Click and select 3c9w_A_H.pdbqt
Details: the receptor molecule is loaded and displayed as line representing atomic bonds colored by atom type with carbon atoms shown in cyan. The default docking-box covers the entire receptor with the default padding (4.0 Angstroms) added to each side.
- Amino acids located in the docking box with no flexible side-chains (i.e. glycine, alanine and proline) are displayed with dimmed down lines.
- Several buttons in the control section and the tool-bar are now enabled.
- The status bar indicates that the next step could be to detect pockets.
The 3D scene can be rotated, translated and scaled using the 3 mouse buttons:
Depth-cueing can be turned on and off by pressing the keyboard key ‘d’ while the mouse pointer is in the 3D view.
Click on and select select residue HMY1, and dismiss dialog and click to focus the scene on the box
Details: The docking box is set to cover the current ligand and the scene is centered on the docking box.
NOTE: Close the side chain selection widget by destroying the window, using the button in the corner of the window.
Increase padding to 6.0 and click to label residues
Details: The box is larger and the residues inside the docking box are labelled.
NOTES: the padding values can be typed in or changed by scrolling the mouse wheel.
check the check-button
Details: the dialog for specifying a covalent attachment (shown below) is displayed. The top row of the dialog allows the specifications of the 2 atoms that will form the covalent bond between the receptor and the ligand. These fields are initially empty and can be populated by picking them in the 3D viewer (left click) or by typing atom name directly into the fields.
- The Pocket status light is now disabled as no pocket definition is required for covalent docking
- When the form is displayed initially, the left mouse click is automatically assigned the function to pick the first atom of the covalent bond.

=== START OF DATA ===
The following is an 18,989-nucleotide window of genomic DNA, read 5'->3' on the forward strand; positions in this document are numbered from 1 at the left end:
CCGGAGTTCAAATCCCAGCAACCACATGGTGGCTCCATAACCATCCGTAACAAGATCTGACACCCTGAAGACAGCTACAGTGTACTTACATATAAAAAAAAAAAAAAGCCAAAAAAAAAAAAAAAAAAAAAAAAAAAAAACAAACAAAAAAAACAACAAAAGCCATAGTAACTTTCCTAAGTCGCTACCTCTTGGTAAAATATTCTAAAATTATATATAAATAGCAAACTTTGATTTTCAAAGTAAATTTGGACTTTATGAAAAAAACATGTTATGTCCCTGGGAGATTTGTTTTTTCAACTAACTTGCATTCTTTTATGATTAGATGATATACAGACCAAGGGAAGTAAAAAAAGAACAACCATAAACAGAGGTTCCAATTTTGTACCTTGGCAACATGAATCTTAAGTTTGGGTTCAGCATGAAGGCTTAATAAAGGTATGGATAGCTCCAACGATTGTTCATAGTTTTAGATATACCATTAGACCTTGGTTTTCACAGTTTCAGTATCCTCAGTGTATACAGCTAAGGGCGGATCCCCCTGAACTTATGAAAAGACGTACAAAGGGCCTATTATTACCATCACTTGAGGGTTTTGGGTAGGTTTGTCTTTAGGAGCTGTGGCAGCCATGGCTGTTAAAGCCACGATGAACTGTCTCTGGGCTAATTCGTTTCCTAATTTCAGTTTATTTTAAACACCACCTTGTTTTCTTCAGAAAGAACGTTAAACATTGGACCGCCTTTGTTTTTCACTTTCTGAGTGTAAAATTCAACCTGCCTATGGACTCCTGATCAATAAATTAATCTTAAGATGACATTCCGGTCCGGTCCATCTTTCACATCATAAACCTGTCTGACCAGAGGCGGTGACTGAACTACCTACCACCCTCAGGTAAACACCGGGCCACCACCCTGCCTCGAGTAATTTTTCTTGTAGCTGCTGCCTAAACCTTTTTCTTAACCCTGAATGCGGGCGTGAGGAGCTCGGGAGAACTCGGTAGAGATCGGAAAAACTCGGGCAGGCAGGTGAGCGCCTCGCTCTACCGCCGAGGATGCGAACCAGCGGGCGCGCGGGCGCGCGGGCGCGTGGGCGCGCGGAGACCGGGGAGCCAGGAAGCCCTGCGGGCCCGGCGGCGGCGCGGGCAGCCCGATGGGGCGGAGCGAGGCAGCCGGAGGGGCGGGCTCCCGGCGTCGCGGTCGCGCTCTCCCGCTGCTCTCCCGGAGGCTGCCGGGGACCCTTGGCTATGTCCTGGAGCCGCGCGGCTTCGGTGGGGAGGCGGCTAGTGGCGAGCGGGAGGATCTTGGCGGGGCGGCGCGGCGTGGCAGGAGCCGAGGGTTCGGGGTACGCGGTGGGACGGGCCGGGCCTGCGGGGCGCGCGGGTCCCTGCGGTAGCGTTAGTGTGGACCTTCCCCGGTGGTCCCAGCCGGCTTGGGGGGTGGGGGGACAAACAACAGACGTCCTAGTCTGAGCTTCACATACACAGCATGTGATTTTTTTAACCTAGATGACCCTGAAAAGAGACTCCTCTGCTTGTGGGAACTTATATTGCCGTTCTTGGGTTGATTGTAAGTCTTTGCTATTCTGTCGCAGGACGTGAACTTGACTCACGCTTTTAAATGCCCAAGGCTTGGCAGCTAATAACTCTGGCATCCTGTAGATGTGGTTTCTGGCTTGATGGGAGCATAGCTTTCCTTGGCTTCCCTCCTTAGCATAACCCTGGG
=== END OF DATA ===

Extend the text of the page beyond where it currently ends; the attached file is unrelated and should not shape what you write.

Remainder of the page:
- Atom1 should be on the receptor side of the covalent bond and atom2 on the ligand side.
- The “Cov” status button in the status bar becomes enabled .
Pick CB in CYS164 as the first atom of the covalent bond (left mouse button click) .
Details: as an atom is picked in the 3D viewer, a small sphere is displayed on the picked atom, the atom name is displayed in the atom 1 field, and the mouse function is set to picking the second atom.
- clicking on the arrow button to the right of the “atom 1” and “atom 2” fields set the left mouse picking function of the 3D viewer to pick the corresponding atom.
- The visibility of the spheres highlighting the covalent bond is toggled using the button in the toolbar.
pick SG in CYS164 as the second atom of the covalent bond
Details: As the second atom forming the covalent bond is picked, a small sphere is displayed on the picked atom, the picked atom name is displayed in the “atom 2” field, and the sub-graph rooted at the covalent bond (atom1 atom2) is displayed with dashed lines, outlining the atoms identified as the covalent ligand (if any). These atoms will be removed from the receptor when calculating the affinity maps. The list of removed atoms appears in the dialog.
The left mouse picking function in the 3D viewer is now assigned to editing the set of atoms in the covalent ligand. Clicking on an included atom (i.e. with dashed lines) will exclude it and vice versa.
- In some cases the covalent ligand has a second covalent bond with the receptor (due to close contacts) which leads to a covalent ligand that includes potentially large parts of the receptor. The “limit cov. Lig.” filed in the dialog allows to address this issue by limiting the traversal of the receptor molecule to a list of residues. For instance, typing A:CYS164,HMY1 in this field will limit the traversal to the ligand and these 2 residues prevent the erroneous inclusion of other receptor amino acids in the set of atoms considered to be the covalent ligand.